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Don Vito: The Secret Life of the Mayor of the Corleones. by Massimo Ciancimino, Francesco La Licata based on 0 ratings. 1 reviews.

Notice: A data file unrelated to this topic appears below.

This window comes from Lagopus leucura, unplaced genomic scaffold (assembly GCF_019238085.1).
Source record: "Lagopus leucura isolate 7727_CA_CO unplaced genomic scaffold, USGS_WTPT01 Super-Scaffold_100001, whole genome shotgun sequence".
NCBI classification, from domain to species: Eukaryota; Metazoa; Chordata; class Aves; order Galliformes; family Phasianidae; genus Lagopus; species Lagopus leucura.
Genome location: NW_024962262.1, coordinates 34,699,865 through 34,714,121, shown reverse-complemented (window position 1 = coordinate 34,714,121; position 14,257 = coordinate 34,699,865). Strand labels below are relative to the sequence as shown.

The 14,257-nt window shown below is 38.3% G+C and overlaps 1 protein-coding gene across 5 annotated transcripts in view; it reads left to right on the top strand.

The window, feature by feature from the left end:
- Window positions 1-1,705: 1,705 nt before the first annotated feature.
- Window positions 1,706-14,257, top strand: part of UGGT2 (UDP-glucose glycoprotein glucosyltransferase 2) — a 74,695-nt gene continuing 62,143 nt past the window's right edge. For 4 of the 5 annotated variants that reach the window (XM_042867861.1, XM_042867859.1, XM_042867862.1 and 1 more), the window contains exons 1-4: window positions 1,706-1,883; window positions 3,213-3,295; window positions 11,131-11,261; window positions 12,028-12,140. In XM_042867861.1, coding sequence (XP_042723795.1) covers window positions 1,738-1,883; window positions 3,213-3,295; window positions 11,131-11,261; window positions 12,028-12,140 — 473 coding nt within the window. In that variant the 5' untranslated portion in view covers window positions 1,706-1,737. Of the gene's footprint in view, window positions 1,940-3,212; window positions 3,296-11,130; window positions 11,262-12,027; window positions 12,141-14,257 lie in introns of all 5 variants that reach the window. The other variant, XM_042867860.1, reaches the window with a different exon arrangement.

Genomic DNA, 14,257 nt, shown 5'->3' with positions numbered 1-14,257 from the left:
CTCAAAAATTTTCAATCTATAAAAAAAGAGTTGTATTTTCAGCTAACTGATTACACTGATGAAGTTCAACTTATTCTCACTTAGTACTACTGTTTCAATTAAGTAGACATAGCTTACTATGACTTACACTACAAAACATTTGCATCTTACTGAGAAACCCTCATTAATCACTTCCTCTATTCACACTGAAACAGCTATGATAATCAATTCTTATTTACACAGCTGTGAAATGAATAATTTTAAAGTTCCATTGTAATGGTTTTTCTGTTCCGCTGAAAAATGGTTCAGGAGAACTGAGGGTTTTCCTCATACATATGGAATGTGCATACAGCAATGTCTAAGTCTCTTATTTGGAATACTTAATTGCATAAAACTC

I like true crime books that tell me something about the circumstances and motivations for why people get into the situations that they do. I even like confessional true crime as long as it's not too self-serving or overtly engaged in historical rewriting. But I think I've just discovered that the subject, the crimes, the individuals have to be somebody that I have some sort of knowledge of, or connection with. Be it that they are from the same country, city or state as me, or maybe if it's something that is of universal interest. Alas my interest in the Mafia in Italy is very very limited and that really affected by experience with DON VITO.Written by author Francesco La Licata along with the youngest son of Mafia boss Vito, Massimo Ciancimino, DON VITO is the story of a Mafia boss known as the 'Mayor of the Corleones'. Massimo was the son closest to the former politician, the anointed boy for want of a better description, this book is about the people and the events that he was a very close observer of. The book attempts to shed some light on the details of Don Vito's life, his interactions, his contacts and his influence. There's some glimpses into family life with a man who, on the face of it, seemed emotionally withdrawn, stern, a bully to his family. Massimo seems to have had a life which was very much controlled and directed by a cold and stand-offish man with a mother who was mostly off to the side, perhaps thoroughly inhibited by the man she married.It's not just Massimo's voice however, there are chapters from other viewpoints, including explanatory overviews from La Licata. I'm really not sure if it was these multiple voices, whether it was partly the interwoven names and names and names that kept being thrown into the narrative, or whether it was just that I was struggling for interest, but I just never quite seemed to be able to get who was who and what they were talking about straight in my head. Terminal confusion reigned from the start of the book to the finish and at the end of it, whilst I felt I'd been told a few things about the goings on in the Ciancimino household and their associates, I was really not too sure that I knew much more about the whys of the Mafia's influence and how somebody like Ciancimino, rather than any other of the Mafia hierarchy, in particular, got to where he did. That could very well have been the reader's fault, but I just found I couldn't get a handle on who or what and there didn't seem to be much attempt at why.Perhaps this book is one more for observers of Mafia happenings, one more for people that really have an interest in the subject matter. Alas for me, DON VITO never quite engaged, never really told me anything in depth, never really peaked any interest in knowing more about the Mafia at all.